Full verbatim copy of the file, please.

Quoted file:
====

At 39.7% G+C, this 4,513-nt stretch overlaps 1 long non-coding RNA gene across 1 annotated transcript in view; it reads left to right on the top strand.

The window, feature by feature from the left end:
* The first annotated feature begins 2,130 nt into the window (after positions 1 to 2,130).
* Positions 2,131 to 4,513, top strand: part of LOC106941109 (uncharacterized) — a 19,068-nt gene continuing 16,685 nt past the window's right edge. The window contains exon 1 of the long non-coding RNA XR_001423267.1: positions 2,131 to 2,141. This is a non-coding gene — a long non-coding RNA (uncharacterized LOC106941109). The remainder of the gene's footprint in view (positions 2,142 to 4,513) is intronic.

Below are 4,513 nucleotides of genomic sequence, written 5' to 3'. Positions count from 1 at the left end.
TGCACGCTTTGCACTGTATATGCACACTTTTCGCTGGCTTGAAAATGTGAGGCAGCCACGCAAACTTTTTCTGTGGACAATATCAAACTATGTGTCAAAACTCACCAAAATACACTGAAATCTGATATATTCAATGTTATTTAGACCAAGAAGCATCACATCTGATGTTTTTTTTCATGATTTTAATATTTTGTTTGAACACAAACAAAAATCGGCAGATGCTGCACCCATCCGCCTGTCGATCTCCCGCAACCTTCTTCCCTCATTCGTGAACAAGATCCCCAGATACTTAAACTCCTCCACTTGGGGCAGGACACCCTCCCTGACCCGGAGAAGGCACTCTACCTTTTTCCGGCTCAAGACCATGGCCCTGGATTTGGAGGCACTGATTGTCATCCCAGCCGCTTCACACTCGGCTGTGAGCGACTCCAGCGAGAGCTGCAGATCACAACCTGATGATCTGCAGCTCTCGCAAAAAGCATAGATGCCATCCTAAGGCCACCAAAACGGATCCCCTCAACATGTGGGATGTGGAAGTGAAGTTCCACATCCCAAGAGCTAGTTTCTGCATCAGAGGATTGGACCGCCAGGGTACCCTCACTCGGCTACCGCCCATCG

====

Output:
At 39.7% G+C, this 4,513-nt stretch overlaps 1 long non-coding RNA gene across 1 annotated transcript in view; it reads left to right on the top strand.

The window, feature by feature from the left end:
* The first annotated feature begins 2,130 nt into the window (after positions 1 to 2,130).
* Positions 2,131 to 4,513, top strand: part of LOC106941109 (uncharacterized) — a 19,068-nt gene continuing 16,685 nt past the window's right edge. The window contains exon 1 of the long non-coding RNA XR_001423267.1: positions 2,131 to 2,141. This is a non-coding gene — a long non-coding RNA (uncharacterized LOC106941109). The remainder of the gene's footprint in view (positions 2,142 to 4,513) is intronic.

Below are 4,513 nucleotides of genomic sequence, written 5' to 3'. Positions count from 1 at the left end.
TGCACGCTTTGCACTGTATATGCACACTTTTCGCTGGCTTGAAAATGTGAGGCAGCCACGCAAACTTTTTCTGTGGACAATATCAAACTATGTGTCAAAACTCACCAAAATACACTGAAATCTGATATATTCAATGTTATTTAGACCAAGAAGCATCACATCTGATGTTTTTTTTCATGATTTTAATATTTTGTTTGAACACAAACAAAAATCGGCAGATGCTGCACCCATCCGCCTGTCGATCTCCCGCAACCTTCTTCCCTCATTCGTGAACAAGATCCCCAGATACTTAAACTCCTCCACTTGGGGCAGGACACCCTCCCTGACCCGGAGAAGGCACTCTACCTTTTTCCGGCTCAAGACCATGGCCCTGGATTTGGAGGCACTGATTGTCATCCCAGCCGCTTCACACTCGGCTGTGAGCGACTCCAGCGAGAGCTGCAGATCACAACCTGATGATCTGCAGCTCTCGCAAAAAGCATAGATGCCATCCTAAGGCCACCAAAACGGATCCCCTCAACATGTGGGATGTGGAAGTGAAGTTCCACATCCCAAGAGCTAGTTTCTGCATCAGAGGATTGGACCGCCAGGGTACCCTCACTCGGCTACCGCCCATCG